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Chorion, amnion and villi are reservoirs of mesenchymal stromal cells (StC) and the hypothesis that StC from fetal tissues retain higher plasticity compared to adult StC has been suggested. Aimed at investigating this aspect, a series of in vitro experiments were performed with StC isolated from first trimester human chorionic villi (CVStC). CVStC were cultured in: (i) standard mesenchymal medium (MM) and (ii) AmniomaxII® (AM), specifically designed to grow amnion-derived cells in prenatal diagnostic procedures. Cells were then exposed to distinct differentiation treatments and distinguished according to morphology, immunophenotype and molecular markers. Human StC obtained from adult bone marrow (BMStC) were used as control. CVStC cultured either in MM or AM presented stromal morphology and immunophenotype, were negative for pluripotency factors (Nanog, Oct-4 and Sox-2), lacked detectable telomerase activity and retained high genomic stability. In AM, however, CVStC exhibited a faster proliferation rate compared to BMStC or CVStC kept in MM. During differentiation, CVStC were less efficient than BMStC in acquiring adipocytes and osteocytes features; the cardiomyogenic conversion occurred at low efficiency in both cell types. Remarkably, in the presence of pro-angiogenic factors, CVStC reprogrammed toward an endothelial-like phenotype at significantly higher efficiency than BMStC. This effect was particularly evident in CVStC expanded in AM. Mechanistically, the reduced CVStC expression of anti-angiogenic microRNA could support this process. The present study demonstrates that, despite of fetal origin, CVStC exhibit restricted plasticity, distinct from that of BMStC and predominantly directed toward the endothelial lineage.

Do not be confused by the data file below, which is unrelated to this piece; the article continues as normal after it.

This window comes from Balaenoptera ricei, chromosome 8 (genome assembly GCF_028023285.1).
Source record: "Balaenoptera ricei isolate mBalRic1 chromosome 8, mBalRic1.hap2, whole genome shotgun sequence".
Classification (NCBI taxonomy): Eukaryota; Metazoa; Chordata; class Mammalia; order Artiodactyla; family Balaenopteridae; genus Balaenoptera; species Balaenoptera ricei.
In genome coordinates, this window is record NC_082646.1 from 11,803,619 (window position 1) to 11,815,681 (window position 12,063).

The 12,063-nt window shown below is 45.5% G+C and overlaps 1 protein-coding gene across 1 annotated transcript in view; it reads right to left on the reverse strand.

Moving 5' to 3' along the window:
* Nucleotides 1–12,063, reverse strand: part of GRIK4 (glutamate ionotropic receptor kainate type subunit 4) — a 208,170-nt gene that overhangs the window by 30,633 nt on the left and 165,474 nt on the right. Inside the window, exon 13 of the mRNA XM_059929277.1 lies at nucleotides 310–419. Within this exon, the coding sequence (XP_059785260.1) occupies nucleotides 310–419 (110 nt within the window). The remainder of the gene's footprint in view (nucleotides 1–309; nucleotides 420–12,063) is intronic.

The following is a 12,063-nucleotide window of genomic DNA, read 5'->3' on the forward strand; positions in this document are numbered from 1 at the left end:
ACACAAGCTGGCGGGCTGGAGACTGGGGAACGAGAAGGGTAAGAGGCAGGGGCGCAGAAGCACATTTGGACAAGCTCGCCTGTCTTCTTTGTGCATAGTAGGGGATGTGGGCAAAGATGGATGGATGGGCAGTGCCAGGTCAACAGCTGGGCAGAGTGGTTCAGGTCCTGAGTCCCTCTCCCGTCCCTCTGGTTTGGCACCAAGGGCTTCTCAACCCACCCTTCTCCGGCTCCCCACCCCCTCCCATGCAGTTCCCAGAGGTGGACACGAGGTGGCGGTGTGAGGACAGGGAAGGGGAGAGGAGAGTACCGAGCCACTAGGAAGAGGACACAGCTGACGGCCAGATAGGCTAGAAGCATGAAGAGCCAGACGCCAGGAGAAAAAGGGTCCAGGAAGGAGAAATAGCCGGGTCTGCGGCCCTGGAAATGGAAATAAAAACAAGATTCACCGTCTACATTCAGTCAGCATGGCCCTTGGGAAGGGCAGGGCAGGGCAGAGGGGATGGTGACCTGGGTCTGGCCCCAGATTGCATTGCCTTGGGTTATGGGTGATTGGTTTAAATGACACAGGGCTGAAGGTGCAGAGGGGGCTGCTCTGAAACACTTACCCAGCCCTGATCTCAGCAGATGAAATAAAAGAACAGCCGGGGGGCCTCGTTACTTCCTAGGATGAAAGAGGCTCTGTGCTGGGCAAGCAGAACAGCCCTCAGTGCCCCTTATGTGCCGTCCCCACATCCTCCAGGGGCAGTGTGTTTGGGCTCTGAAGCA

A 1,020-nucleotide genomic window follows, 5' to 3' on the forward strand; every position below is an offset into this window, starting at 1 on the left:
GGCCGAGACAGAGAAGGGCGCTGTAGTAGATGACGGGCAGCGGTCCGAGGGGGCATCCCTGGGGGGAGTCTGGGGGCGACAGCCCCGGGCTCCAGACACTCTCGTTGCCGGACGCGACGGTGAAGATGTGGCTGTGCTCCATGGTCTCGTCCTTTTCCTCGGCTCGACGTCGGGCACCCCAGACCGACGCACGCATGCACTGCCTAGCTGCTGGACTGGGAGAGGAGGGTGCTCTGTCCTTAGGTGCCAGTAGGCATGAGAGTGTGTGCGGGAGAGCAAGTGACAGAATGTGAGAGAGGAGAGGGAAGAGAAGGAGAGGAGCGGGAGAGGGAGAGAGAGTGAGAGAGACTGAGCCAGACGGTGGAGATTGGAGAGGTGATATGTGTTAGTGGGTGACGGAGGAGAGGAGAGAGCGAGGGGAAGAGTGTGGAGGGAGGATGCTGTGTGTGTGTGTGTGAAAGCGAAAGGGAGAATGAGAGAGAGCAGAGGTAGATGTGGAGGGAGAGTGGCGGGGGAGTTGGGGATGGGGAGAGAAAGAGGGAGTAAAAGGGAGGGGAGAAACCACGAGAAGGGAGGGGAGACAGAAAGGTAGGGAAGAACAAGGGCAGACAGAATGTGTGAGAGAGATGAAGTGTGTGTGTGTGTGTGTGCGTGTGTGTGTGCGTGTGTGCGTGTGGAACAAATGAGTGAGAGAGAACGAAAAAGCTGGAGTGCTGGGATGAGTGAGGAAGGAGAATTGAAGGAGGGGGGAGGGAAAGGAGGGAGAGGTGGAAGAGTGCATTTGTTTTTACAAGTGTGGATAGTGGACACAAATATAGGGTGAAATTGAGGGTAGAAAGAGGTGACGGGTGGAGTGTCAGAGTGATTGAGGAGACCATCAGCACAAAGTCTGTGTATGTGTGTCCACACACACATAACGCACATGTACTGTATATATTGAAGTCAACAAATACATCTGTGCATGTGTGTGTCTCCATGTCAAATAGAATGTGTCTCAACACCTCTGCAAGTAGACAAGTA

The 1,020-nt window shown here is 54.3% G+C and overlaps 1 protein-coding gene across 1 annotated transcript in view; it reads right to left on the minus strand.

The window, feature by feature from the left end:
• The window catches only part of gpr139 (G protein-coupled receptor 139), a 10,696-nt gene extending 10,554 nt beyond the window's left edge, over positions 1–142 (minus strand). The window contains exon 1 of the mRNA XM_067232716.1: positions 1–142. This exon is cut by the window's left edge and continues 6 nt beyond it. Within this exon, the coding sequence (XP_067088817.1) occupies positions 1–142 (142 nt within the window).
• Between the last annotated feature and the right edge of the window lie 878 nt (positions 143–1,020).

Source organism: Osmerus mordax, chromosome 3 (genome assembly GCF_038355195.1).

Original publication




Journal article



Publication Date





260 - 270


Bone Marrow, Cell Differentiation, Cell Lineage, Cell Proliferation, Chorionic Villi, Culture Media, Endothelium, Genomic Instability, Homeodomain Proteins, Humans, Mesenchymal Stem Cells, Nanog Homeobox Protein, Octamer Transcription Factor-3, SOXB1 Transcription Factors, Telomerase